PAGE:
A reader writes:

As a trial judge, it's painfully obvious to me why so many people hate jury duty. It can be interesting, educational, exciting – a great experience in interactive democracy if done right. You get to make a difference in your community and in the lives of real people; you learn something about the law; you see real justice being done right before your eyes, and you're the one doing it.

Unfortunately, that's not the experience a lot of people come away with. Instead, lawyers and judges often treat jurors like second-class citizens. They give them lip service about how important they are, but then they patently hide information from them, don't explain legal concepts, keep them in the dark about what's happening during the trial, and make it clear that they're not trusted. Worse, their time is wasted, their privacy is invaded, and they're not given the tools to do the job properly – they're usually not allowed to ask questions, instructions may be given just once, orally, and in some jurisdictions, the jurors aren't even allowed to take notes!

All these problems are compounded in those cases dealing with subject matter that is either emotionally wrenching (hearing the gory details of some innocent person's life-altering injuries, especially a child's) or frightening (a vicious crime – and the alleged perpetrator knows your name and is sitting right there looking at you).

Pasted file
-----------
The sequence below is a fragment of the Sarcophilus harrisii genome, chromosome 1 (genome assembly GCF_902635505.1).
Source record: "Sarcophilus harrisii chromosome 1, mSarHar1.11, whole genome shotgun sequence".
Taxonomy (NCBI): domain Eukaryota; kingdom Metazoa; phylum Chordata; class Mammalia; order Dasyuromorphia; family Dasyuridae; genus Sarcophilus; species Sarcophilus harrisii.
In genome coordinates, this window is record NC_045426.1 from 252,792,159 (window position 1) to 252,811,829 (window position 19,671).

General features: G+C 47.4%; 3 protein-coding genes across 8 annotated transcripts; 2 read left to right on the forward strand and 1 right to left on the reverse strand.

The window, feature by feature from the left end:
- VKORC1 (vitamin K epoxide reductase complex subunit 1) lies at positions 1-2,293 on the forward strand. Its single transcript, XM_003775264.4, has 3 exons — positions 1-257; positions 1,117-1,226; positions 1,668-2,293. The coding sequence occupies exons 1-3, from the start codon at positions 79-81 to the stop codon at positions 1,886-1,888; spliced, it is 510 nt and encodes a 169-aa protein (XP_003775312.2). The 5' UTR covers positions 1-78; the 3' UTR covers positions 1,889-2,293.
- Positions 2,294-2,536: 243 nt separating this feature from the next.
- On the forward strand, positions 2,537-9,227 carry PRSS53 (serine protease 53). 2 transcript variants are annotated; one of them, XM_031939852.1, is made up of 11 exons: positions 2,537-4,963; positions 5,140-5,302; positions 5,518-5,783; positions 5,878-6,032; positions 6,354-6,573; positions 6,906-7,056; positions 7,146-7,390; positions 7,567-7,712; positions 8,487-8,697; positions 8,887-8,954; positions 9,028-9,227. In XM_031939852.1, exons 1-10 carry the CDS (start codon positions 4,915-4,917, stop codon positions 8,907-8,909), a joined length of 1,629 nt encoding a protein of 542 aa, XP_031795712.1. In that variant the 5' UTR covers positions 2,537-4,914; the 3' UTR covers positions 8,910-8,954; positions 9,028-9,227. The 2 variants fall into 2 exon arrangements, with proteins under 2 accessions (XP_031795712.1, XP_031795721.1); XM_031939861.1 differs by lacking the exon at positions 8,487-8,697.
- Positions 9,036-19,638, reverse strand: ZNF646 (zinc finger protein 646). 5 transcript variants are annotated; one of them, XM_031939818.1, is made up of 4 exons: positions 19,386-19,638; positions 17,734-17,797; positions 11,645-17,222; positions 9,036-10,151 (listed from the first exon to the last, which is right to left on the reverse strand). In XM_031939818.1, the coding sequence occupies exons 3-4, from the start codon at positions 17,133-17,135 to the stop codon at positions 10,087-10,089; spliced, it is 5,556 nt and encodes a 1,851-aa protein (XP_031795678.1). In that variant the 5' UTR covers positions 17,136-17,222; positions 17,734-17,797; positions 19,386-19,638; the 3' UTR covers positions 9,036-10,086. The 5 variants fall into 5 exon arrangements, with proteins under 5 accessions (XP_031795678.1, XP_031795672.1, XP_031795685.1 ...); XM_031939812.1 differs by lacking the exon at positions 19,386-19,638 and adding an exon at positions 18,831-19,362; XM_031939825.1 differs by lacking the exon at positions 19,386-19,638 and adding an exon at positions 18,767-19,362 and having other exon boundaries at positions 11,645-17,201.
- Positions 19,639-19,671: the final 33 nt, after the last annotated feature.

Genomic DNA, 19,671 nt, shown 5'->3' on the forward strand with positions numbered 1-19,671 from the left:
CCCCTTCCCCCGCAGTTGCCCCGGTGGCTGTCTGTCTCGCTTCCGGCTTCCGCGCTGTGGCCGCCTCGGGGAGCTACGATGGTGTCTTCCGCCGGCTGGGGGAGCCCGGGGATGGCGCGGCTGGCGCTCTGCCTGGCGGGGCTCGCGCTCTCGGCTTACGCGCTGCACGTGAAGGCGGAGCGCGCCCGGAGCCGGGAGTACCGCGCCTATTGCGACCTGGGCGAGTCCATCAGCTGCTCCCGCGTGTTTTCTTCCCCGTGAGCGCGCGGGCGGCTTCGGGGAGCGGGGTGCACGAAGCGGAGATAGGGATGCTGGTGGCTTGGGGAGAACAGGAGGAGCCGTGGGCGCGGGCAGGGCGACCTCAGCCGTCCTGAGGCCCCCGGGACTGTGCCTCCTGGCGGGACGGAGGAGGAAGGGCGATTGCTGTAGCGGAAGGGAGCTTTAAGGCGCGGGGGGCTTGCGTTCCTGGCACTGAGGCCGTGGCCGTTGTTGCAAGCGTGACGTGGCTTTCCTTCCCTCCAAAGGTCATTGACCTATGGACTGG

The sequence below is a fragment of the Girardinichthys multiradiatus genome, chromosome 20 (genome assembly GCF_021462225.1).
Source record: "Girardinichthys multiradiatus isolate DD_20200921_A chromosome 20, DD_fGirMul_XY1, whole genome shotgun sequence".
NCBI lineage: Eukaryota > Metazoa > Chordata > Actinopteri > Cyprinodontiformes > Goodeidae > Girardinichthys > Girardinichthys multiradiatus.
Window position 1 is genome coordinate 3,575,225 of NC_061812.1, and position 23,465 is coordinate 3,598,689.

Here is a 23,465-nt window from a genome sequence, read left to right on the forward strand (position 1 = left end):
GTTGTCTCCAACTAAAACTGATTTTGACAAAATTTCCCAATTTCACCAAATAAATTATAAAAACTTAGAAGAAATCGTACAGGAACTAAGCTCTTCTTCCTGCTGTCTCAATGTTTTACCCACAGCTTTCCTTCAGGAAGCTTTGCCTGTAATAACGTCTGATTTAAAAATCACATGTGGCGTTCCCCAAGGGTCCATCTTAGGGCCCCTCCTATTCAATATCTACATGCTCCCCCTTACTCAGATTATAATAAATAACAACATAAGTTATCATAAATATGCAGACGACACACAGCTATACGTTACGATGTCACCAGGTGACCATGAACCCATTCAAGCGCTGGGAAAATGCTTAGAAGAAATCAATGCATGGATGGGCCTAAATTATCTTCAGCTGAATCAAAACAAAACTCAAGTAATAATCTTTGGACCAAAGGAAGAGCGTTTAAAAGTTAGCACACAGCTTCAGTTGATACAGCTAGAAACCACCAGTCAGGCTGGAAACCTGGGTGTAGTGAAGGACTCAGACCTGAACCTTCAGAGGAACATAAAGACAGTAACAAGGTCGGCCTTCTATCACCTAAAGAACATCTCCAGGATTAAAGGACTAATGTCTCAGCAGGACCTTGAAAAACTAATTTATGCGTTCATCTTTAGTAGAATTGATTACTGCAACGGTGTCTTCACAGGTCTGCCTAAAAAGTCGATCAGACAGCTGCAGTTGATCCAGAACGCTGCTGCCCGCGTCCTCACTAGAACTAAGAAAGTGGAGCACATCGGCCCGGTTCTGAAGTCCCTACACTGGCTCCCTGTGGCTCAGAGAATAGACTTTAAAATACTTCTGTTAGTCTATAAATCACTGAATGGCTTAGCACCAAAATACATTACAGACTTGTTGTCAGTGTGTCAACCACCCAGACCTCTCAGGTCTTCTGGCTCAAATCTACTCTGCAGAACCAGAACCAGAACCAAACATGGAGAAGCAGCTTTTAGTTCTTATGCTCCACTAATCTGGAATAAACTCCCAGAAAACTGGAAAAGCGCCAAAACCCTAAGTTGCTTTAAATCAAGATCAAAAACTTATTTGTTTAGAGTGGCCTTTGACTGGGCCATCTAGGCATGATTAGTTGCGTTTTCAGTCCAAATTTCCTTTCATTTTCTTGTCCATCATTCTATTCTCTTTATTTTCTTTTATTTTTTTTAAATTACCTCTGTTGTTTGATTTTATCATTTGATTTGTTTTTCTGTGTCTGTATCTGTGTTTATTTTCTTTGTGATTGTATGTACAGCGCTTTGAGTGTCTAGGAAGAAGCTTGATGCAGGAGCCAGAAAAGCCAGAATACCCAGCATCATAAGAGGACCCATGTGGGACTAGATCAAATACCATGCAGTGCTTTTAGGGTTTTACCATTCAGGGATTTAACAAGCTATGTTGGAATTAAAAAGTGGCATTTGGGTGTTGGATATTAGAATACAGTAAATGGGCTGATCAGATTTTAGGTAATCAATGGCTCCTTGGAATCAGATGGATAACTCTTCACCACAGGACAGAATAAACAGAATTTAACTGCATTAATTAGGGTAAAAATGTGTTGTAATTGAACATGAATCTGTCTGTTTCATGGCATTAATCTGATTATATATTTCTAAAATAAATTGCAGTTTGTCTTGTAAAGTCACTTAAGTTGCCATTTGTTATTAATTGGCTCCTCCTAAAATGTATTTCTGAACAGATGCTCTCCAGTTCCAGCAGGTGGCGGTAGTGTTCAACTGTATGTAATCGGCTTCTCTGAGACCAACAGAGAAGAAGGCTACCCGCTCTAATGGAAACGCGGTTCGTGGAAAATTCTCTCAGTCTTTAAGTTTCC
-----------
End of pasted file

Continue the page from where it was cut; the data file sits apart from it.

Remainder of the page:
I start every jury session by personally thanking the jurors for their service, and explaining to them that we're there to do justice together. I explain to them that the Founders of our country were wise enough to provide that we'd elect representatives to make the laws and carry them out, but when it came to doing justice in the given case, that was too important to elect representatives – we have to come together, as the voice of the community, to do justice, case by case.

I could go on, but you get the point. When I stress that they're there to do something important – to do justice – attitudes change. I take care to explain legal concepts as they arise during trial. I, and many judges, provide written copies of instructions. And when that happens, to my experience, they rise to the occasion and earnestly try to do justice.

It all comes down to job satisfaction. When treated like the job they're doing is important, and when empowered to do it, I find that most jurors enjoy the experience. When patronized, they don't. Which is a shame.

Another reader:

In my experience as a public defender in Oregon, most people really don’t hate jury duty. I feel bad for jurors – they are only paid $10 a day for their service in Oregon courts, plus 20 cents a mile. But I’ve found that jurors take their public service quite seriously. In the last month, I’ve had two trials. Both lasted three days, but in each instance, the 12-person jury took more than five hours to reach a final verdict, because they clearly cared about the process and wanted to reach the conclusion supported by the evidence.

The common saying is that a jury is made up of 12 people too stupid to find a way to get off jury duty. But in my experience, the 12 people who are chosen are the ones who can make the commitment to do it right.